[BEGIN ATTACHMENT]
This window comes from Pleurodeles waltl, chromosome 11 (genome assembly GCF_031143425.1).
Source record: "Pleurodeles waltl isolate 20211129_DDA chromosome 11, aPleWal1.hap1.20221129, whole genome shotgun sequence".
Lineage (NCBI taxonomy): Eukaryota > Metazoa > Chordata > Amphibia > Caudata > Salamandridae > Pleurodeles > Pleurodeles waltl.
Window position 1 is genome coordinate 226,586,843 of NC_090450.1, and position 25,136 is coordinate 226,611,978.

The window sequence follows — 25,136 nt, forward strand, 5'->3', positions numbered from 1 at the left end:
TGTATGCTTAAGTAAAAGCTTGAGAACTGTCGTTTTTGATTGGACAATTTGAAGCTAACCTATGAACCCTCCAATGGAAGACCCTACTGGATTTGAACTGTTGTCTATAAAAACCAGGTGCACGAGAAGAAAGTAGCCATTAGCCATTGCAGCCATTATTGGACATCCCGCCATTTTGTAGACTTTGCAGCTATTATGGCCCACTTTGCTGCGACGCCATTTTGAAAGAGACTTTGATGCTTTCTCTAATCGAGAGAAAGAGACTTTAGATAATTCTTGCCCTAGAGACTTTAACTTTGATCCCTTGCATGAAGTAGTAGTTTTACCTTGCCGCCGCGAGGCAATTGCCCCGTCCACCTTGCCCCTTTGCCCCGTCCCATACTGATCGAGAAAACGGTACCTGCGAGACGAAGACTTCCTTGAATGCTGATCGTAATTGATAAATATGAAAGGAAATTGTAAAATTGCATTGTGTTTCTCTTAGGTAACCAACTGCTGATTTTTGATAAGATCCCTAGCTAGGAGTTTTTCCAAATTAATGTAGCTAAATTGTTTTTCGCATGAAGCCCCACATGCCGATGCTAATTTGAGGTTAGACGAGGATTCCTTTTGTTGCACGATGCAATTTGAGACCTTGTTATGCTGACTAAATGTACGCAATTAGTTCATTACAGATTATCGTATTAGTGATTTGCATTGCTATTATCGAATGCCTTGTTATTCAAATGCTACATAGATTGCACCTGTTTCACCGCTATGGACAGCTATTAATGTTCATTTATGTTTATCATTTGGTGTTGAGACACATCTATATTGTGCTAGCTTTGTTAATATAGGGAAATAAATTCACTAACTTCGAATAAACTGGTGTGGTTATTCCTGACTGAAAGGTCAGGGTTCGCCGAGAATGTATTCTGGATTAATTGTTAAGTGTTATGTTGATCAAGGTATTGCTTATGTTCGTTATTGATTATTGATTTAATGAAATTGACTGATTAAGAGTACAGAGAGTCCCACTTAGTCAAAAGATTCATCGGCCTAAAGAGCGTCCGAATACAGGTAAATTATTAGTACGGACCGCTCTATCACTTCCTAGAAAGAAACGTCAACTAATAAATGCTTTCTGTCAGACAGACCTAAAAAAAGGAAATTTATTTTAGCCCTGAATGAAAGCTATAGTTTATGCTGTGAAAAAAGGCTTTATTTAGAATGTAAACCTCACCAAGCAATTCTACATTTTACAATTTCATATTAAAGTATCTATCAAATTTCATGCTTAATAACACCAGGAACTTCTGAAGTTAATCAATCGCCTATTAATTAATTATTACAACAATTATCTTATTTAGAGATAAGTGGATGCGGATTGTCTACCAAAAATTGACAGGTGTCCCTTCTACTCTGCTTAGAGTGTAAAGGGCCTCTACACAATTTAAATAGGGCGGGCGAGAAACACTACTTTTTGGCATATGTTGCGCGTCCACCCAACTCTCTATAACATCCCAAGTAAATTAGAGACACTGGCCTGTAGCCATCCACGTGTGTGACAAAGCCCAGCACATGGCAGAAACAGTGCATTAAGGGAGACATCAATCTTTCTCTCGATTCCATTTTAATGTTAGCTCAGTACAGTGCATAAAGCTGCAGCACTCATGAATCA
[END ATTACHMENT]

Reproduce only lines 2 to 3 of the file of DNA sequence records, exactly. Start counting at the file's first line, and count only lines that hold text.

Source record: "Pleurodeles waltl isolate 20211129_DDA chromosome 11, aPleWal1.hap1.20221129, whole genome shotgun sequence".
Lineage (NCBI taxonomy): Eukaryota > Metazoa > Chordata > Amphibia > Caudata > Salamandridae > Pleurodeles > Pleurodeles waltl.